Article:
Rats can be serious pests. Some carry diseases and they can eat and damage fruit and other crops in the garden. If they find a way inside they can contaminate food and utensils.
Rats are most active at night. You may see them during the day if they are searching for food.
Avoiding rat problems
Deny rats food
- Regularly rake up and dispose of fallen fruit from fruit and nut trees
- Keep chicken coops and bird aviaries clean, remove excess seed or food
- Ensure that compost bins are rat proof and that scraps are not left where rats can gain access. Meat scraps should never be composted
- Keep animal food in rat-proof containers and wash pet food bowls after pets have finished eating.
Deny rats shelter
- Clear your house and land of all rubbish, timber and building material or stack it at least 40cm off the ground and away from fences
- Keep vegetation under control. Keep lawns short and remove garden refuse
- Keep your garage and shed neat and tidy
- Repair holes or other access points around buildings, fences and concrete slabs.
Managing rat problems
Poison baits are a common and successful way of controlling rats. For best results, place baits in one or two locations where rats travel. Baiting for at least two weeks is necessary to reduce rat numbers. Most deaths occur around seven days after consumption but may take as long as two weeks.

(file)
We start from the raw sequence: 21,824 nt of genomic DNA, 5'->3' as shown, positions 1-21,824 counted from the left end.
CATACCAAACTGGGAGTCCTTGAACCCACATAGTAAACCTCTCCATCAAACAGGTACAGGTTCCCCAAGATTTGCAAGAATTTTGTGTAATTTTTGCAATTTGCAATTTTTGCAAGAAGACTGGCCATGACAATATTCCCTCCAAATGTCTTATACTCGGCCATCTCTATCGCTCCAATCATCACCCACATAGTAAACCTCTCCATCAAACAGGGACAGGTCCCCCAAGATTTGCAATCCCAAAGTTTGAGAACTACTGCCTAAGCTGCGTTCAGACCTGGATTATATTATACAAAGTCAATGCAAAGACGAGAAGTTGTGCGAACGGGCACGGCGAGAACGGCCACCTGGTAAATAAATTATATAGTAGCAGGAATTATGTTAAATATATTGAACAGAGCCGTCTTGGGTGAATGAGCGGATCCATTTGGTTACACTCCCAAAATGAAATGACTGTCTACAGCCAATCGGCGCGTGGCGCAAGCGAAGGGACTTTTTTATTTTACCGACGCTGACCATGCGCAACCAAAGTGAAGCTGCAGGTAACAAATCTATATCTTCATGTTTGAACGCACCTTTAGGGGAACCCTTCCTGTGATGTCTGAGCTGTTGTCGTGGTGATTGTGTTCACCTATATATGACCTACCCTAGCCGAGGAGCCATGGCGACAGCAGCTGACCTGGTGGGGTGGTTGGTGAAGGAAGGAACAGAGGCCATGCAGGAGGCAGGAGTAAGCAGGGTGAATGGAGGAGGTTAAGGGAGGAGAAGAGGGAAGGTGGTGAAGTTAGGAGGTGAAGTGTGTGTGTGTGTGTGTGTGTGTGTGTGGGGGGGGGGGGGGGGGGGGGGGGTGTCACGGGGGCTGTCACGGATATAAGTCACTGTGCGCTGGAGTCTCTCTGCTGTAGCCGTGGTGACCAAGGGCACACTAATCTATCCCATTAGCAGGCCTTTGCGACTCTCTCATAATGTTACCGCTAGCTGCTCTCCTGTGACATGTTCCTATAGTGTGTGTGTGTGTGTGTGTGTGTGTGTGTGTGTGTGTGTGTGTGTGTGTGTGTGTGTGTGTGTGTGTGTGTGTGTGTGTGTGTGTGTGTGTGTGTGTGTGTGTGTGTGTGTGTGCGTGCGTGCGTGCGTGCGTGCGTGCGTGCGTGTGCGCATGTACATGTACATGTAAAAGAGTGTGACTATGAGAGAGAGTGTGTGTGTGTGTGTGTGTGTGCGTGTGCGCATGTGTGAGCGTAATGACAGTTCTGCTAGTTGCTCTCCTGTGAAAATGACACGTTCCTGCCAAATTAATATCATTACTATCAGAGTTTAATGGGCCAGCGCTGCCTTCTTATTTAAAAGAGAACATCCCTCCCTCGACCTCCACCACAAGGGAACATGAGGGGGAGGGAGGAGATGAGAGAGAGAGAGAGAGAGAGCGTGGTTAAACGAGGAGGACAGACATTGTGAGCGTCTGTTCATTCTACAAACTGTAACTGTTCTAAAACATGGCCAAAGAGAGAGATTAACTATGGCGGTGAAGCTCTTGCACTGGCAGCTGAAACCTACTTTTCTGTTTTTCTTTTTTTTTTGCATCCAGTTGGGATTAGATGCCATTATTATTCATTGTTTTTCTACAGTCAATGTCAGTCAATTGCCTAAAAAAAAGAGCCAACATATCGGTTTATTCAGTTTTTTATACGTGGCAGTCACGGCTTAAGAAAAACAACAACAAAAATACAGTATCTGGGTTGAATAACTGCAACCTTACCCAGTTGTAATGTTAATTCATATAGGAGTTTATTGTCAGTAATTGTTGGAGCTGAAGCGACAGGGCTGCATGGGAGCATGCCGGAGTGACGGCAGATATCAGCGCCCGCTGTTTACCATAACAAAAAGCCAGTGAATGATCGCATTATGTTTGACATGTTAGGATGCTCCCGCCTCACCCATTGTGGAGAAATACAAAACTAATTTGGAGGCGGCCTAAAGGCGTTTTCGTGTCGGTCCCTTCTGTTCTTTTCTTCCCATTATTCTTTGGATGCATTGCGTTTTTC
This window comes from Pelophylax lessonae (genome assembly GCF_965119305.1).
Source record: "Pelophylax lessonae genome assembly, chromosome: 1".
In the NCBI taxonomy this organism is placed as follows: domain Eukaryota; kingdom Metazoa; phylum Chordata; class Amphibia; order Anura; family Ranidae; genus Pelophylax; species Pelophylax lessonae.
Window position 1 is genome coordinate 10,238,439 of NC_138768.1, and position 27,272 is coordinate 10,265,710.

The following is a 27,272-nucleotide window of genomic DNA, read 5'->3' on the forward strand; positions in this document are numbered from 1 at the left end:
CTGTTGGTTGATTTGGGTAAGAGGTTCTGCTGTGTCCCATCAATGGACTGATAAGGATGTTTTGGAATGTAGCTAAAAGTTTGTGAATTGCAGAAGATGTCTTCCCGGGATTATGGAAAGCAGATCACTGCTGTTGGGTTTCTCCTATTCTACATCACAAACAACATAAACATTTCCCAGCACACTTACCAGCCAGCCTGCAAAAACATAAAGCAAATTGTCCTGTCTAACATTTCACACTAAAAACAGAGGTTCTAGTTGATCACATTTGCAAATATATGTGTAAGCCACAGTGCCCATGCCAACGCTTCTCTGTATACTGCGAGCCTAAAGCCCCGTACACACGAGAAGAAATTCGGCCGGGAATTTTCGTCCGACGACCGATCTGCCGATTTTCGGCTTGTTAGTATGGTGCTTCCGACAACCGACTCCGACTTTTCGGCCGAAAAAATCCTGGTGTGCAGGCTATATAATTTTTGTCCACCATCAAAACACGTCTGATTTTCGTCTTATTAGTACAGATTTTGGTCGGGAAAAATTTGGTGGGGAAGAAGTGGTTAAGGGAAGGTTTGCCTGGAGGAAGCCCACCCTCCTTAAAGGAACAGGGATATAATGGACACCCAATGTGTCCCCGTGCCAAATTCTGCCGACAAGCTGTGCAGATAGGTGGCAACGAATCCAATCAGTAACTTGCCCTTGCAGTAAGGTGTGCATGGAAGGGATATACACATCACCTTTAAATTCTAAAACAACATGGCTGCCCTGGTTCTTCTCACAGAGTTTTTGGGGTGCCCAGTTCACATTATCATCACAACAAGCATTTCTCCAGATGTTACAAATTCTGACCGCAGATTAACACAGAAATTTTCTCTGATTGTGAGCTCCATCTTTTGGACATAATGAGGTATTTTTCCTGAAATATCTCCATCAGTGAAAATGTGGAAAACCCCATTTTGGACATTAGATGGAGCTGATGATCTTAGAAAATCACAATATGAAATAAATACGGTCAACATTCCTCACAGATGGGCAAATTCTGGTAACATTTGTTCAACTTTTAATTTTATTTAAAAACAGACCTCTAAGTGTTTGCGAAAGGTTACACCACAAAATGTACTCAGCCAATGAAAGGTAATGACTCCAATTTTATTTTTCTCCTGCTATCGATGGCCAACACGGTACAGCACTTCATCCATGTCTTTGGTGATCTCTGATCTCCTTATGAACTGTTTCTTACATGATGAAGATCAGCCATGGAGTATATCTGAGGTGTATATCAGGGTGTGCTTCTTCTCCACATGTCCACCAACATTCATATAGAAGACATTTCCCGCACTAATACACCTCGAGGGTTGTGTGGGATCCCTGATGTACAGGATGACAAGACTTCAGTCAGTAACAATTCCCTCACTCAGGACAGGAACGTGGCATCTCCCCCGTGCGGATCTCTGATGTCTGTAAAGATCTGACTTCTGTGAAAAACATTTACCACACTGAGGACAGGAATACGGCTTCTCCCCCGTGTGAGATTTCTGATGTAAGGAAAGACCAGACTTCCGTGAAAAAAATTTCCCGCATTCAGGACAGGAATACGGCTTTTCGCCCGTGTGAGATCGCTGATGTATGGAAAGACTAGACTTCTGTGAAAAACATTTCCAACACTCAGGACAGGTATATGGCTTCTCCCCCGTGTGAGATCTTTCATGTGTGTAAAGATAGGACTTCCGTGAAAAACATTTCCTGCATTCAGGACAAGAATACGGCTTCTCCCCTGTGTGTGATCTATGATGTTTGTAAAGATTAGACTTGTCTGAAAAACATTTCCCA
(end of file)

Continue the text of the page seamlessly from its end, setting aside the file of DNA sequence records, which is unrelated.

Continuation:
Precautions when using bait
- Ensure you read safety directions and understand the manufacturer’s directions before using bait
- Wash hands thoroughly with soap and water after contact with bait
- Don’t allow bait to contaminate food intended for human consumption
- Ensure baits are placed in locations not accessible to children
- Ensure baits are not accessible to pets, native animals or poultry.
‘Back-breaker’ traps can be used instead of poison. Lure the rats, using scraps of bacon or sausage, nuts, fruit, peanut butter and pumpkin seeds.
For further information relating to rat control, please visit the Department of Health website.